Remember when I talked about all those lessons that I learned from my experience with Oracles Promise? Well, one of the biggest that I’m learning is that perhaps I shouldn’t be writing YA.
My trends in MCs:
Short story #1: 21
Novel #1: Mid-20s
Oracles Promise: 10
WiP short stories: 20s
Short story #2: 20s
Short story #3: Old. Like 50s, maybe. But she was recounting events from her 20s.
Noticing anything? Also, in Oracles Promise, some of my favorite characters were the adults. When their role was cut drastically in the doomed first round of revisions, I felt a good chunk of my interest in the story go away entirely.
And that wasn’t good.
So, I figure I should pay attention to this sort of trend. But maybe I shouldn’t. “Write what you know” should only extend so far. I mean, plenty of adults write YA and MG, right?
I am continuing our discussion of genre today with a little discussion on the age ranges between MG/YA/Adult. In part this is to facilitate the genre discussion and allow me to move from genre to genre with clarity and cohesiveness. (As opposed to jumping from genre to genre to accommodate age ranges.)
- Ages 8-12 (both MC and reader)
- between 80-200 pages
- Clear plot with a conflict-driven story
- Quick pacing
- MC solves the problem, no adult interference
- Inward focused
- MCs learning their place in the world, “learning how they operate in their own world”
- Changes are on the inside
Anything from friends to school to family relationships and beyond
“An age group including persons from about 12 years to about 18 years old: used as a reader category in libraries, book publishing, etc.”
- adolescent protagonist
- subject matter and plot consistent with age and experience of the MC
- The rest is a wide open field
- More complex plots than in middle grade
- internal change for the MC that is triggered by external events
- MCs begin to see how they influence the world and how the world influences them
- Challenges of youth (creating a sub-genre of so-called “coming of age” stories)
“Readers can handle complex sentence structures, advanced vocabularies, and multiple points of view. Plus, with some books being in excess of 100,000 words (ahem, Twilight) authors have more room to write and explore sub-plots and multiple points of view.”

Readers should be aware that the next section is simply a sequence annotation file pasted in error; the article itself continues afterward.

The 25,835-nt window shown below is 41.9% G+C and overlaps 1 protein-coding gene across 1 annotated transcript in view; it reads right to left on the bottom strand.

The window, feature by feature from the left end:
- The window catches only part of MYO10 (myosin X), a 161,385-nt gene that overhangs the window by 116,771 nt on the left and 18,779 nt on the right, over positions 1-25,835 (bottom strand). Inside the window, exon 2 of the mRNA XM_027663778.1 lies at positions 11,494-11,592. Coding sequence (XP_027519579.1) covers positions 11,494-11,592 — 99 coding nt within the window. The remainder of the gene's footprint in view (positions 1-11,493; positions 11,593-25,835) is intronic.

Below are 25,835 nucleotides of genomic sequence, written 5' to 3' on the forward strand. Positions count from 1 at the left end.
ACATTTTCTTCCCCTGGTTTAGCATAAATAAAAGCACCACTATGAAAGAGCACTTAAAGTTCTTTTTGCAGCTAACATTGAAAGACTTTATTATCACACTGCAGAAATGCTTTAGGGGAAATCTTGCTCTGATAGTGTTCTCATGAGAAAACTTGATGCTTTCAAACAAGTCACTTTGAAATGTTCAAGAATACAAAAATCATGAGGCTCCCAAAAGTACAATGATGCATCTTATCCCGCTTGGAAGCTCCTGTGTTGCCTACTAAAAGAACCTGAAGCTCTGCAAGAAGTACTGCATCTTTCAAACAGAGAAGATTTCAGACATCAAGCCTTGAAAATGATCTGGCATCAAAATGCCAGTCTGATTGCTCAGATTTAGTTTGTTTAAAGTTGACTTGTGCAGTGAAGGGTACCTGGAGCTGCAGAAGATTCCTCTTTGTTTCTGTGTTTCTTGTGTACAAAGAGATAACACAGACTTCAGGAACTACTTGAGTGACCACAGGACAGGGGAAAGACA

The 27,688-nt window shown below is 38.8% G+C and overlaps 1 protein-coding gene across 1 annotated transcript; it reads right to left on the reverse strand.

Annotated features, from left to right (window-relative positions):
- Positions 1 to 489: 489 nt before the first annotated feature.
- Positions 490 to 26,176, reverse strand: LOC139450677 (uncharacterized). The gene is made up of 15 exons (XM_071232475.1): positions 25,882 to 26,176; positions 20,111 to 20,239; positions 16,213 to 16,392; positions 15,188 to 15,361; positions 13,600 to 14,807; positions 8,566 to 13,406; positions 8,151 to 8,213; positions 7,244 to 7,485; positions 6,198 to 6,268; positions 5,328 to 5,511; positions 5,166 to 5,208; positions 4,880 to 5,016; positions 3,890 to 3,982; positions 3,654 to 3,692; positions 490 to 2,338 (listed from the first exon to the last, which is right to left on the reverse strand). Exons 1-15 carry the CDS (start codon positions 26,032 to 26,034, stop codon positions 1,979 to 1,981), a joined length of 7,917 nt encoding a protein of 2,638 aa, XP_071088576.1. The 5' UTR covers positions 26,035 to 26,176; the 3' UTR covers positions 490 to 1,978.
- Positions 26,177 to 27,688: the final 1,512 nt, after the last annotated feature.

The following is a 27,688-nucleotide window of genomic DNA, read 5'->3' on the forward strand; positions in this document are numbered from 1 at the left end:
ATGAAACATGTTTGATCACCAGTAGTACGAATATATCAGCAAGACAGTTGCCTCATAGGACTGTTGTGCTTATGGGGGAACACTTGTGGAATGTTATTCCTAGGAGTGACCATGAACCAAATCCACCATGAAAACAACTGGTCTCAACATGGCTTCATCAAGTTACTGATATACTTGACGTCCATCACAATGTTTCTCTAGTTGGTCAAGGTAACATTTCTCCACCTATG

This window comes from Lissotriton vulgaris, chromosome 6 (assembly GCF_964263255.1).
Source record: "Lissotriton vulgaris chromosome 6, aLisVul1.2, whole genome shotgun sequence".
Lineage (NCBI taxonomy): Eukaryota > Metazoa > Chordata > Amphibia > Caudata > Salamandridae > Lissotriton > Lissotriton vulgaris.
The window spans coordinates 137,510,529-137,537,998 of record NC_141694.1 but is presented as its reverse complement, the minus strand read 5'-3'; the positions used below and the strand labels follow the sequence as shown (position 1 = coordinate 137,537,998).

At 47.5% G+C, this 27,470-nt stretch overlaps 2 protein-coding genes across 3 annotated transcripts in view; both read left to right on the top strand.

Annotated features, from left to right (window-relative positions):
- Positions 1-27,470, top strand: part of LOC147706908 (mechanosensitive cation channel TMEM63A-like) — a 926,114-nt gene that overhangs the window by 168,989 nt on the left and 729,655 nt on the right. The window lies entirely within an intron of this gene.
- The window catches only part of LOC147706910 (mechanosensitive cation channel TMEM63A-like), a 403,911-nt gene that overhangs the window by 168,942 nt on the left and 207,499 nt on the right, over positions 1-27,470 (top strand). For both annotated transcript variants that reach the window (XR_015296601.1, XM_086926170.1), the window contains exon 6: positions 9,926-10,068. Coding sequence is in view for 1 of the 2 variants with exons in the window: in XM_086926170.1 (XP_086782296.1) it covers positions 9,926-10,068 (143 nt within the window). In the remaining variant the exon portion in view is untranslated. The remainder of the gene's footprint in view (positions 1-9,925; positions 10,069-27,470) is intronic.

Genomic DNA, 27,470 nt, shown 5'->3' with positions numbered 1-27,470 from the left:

Then there’s this gem from Nathan Bransford:
“To me the separation between YA and Adult is not necessarily thematic, it has more to do with pacing and presentation. When you read a YA novel the pace tends to be quicker, the books tend to be shorter, and things happen in a more straightforward fashion…In an adult novel, even an adult novel about high schoolers, things unfold more slowly, there tends to be more subtlety and ambiguity.”
So, my biggest problem, I think, is that I find adult conflicts more interesting. There’s a lot of past when you’re an adult. That’s a lot of stuff to explore, to let influence actions and thought processes, to incorporate into a plot or sub-plot. I really didn’t like my childhood. Well, that’s not true. There were good parts and bad parts. And I choose not to relive any of it. Which makes it hard for me to write MG or YA.
Adult books are more ubiquitous. There’s so much to explore with it. And some adults are still reading YA. (Okay, a lot of adults are.) That’s evidenced by St. Martin’s new imprint that they recently launched. (And, really, by the majority of my friends out here in the blogosphere.)
Remember this post from here ages and ages ago? (It’s ok, I didn’t either.)
That’s it for our age range discussion.
Linky, copyrighty stuff: